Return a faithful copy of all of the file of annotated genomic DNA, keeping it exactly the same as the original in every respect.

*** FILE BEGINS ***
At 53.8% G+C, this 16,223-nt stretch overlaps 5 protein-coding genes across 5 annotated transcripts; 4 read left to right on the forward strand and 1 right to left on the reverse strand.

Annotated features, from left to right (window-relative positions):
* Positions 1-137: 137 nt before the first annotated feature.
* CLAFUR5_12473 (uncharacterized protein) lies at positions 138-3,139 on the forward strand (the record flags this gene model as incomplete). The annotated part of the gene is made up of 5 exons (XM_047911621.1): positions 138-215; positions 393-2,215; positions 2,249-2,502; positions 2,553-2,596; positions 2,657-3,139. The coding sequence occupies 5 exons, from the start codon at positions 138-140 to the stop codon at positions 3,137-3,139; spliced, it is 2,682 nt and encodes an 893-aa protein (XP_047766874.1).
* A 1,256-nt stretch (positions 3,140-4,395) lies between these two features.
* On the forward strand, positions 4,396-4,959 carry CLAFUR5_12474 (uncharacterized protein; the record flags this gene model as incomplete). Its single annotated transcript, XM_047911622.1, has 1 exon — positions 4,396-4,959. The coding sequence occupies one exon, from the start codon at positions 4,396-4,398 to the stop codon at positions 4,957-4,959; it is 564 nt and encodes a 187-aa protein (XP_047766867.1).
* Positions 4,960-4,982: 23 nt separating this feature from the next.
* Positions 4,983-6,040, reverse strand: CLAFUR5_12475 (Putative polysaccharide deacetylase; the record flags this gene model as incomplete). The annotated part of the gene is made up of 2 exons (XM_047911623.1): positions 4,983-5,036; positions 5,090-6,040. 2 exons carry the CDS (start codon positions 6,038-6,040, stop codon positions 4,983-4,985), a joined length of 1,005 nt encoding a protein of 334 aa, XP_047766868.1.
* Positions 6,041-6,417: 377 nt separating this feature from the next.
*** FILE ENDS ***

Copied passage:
At 53.8% G+C, this 16,223-nt stretch overlaps 5 protein-coding genes across 5 annotated transcripts; 4 read left to right on the forward strand and 1 right to left on the reverse strand.

Annotated features, from left to right (window-relative positions):
* Positions 1-137: 137 nt before the first annotated feature.
* CLAFUR5_12473 (uncharacterized protein) lies at positions 138-3,139 on the forward strand (the record flags this gene model as incomplete). The annotated part of the gene is made up of 5 exons (XM_047911621.1): positions 138-215; positions 393-2,215; positions 2,249-2,502; positions 2,553-2,596; positions 2,657-3,139. The coding sequence occupies 5 exons, from the start codon at positions 138-140 to the stop codon at positions 3,137-3,139; spliced, it is 2,682 nt and encodes an 893-aa protein (XP_047766874.1).
* A 1,256-nt stretch (positions 3,140-4,395) lies between these two features.
* On the forward strand, positions 4,396-4,959 carry CLAFUR5_12474 (uncharacterized protein; the record flags this gene model as incomplete). Its single annotated transcript, XM_047911622.1, has 1 exon — positions 4,396-4,959. The coding sequence occupies one exon, from the start codon at positions 4,396-4,398 to the stop codon at positions 4,957-4,959; it is 564 nt and encodes a 187-aa protein (XP_047766867.1).
* Positions 4,960-4,982: 23 nt separating this feature from the next.
* Positions 4,983-6,040, reverse strand: CLAFUR5_12475 (Putative polysaccharide deacetylase; the record flags this gene model as incomplete). The annotated part of the gene is made up of 2 exons (XM_047911623.1): positions 4,983-5,036; positions 5,090-6,040. 2 exons carry the CDS (start codon positions 6,038-6,040, stop codon positions 4,983-4,985), a joined length of 1,005 nt encoding a protein of 334 aa, XP_047766868.1.
* Positions 6,041-6,417: 377 nt separating this feature from the next.